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Understanding the different types of brain injuries

December 3rd, 2015
On behalf of David Bowling of The Bowling Christiansen Law Firm, A Professional Law Corporation posted in Brain Injuries on Thursday, December 3, 2015.

Under Louisiana law, medical malpractice occurs when a patient is injured due to a negligent act or omission of a doctor or other health care provider. The provider can be held liable, meaning that the provider will have to compensate the patient for his or her injuries. If you or a loved one suffered a brain injury, you may be wondering whether you can sue for medical malpractice. To help you understand your options, this post will explore the various types of brain injuries.

There are two main categories of brain injuries: traumatic and acquired. An external force to the head causes traumatic brain injuries. These injuries can be either closed or open, such as a skull fracture. Traumatic brain injuries include concussions, penetration injuries, contusions, and diffuse axonal injuries. Traumatic brain injuries typically do not arise from medical malpractice. Rather, they arise in criminal law cases, personal injury cases, and workplace accident cases.

Acquired brain injuries do frequently arise in medical malpractice cases. These types of injuries are caused by something other than an external force to the head. Some causes include oxygen deprivation, disease, and exposure to toxins, strokes, and tumors.

The two most common kinds of acquired brain injuries are anoxia and hypoxic brain injury. Anoxia happens when the brain is completely deprived of oxygen. A hypoxic brain injury means that the brain was deprived of some oxygen. Either type of injury can have very serious consequences, including long-term or permanent damage and even death.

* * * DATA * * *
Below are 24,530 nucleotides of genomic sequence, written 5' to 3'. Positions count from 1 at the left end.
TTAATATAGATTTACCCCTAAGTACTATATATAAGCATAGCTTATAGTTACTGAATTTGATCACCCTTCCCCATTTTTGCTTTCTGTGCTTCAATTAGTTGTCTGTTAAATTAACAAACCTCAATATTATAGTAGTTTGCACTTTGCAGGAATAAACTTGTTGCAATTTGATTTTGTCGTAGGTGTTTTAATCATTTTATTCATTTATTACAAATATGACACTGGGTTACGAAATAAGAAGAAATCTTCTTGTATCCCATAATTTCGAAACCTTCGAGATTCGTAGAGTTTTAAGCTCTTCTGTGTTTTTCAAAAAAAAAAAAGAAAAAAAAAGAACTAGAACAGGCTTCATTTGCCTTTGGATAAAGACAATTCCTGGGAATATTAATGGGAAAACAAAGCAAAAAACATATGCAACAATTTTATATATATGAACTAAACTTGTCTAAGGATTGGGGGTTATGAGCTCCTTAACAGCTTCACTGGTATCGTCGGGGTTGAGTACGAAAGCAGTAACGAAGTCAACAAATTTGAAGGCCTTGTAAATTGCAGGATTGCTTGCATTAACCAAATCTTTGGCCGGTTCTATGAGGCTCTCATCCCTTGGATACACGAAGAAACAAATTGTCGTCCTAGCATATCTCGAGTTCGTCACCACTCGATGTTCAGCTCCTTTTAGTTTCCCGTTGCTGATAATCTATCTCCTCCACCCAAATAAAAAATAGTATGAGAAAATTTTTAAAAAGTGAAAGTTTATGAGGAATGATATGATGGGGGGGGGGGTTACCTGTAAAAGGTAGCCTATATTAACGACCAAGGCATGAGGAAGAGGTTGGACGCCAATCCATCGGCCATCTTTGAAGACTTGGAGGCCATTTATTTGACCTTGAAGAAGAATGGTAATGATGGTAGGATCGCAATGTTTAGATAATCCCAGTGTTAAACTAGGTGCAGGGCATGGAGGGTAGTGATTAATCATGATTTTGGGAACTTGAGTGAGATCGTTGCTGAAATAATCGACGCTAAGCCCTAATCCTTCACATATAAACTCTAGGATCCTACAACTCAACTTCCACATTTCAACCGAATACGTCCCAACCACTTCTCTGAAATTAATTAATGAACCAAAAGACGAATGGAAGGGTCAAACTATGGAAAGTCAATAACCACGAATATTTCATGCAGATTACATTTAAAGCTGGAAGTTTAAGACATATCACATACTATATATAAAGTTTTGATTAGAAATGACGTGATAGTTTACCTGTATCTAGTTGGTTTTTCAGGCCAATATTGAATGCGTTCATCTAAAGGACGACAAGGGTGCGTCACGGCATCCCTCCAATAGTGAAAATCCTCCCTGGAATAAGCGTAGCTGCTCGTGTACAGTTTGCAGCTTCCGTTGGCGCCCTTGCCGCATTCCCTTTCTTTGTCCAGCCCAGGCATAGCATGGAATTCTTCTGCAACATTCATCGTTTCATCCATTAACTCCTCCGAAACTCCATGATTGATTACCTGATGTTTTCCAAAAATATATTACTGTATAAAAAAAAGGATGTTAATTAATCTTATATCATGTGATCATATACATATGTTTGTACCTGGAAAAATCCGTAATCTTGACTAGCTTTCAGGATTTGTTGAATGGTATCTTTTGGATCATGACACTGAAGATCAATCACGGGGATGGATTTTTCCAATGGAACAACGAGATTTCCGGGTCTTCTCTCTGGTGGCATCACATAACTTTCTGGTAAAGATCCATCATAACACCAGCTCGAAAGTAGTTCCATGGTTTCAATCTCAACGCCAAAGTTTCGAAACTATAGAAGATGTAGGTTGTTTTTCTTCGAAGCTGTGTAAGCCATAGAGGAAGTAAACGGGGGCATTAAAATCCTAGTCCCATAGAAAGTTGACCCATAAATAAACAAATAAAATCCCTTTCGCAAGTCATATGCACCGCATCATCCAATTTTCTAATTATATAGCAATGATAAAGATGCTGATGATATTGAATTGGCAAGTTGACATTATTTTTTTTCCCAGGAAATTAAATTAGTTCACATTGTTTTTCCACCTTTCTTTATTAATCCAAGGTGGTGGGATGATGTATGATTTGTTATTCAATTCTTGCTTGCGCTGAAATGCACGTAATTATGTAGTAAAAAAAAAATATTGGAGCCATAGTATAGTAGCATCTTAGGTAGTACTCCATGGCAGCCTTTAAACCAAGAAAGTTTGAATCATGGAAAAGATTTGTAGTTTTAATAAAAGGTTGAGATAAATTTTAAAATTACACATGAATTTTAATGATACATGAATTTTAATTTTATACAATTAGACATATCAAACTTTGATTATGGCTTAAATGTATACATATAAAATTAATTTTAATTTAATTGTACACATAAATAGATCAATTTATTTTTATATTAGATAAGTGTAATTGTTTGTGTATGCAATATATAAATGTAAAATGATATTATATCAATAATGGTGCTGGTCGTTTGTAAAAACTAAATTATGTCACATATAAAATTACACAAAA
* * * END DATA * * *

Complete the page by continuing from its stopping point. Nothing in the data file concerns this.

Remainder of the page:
Many medical malpractice claims for acquired brain injuries involve situations where the medical provider did not properly address a condition or acted in a way that worsened the condition. For example, if a person had a stroke and a doctor did not provide treatment in a timely way, the person may have suffered from oxygen deprivation that could have been mitigated. The person may then have a medical malpractice claim against the doctor for the injury.

This post is intended to provide only an overview of the types of brain injuries. If you believe you may have a medical malpractice claim, you should speak with an attorney as soon as possible. Medical malpractice claims depend on the particular circumstances in each case. An attorney can evaluate your case and help you decide what to do next.

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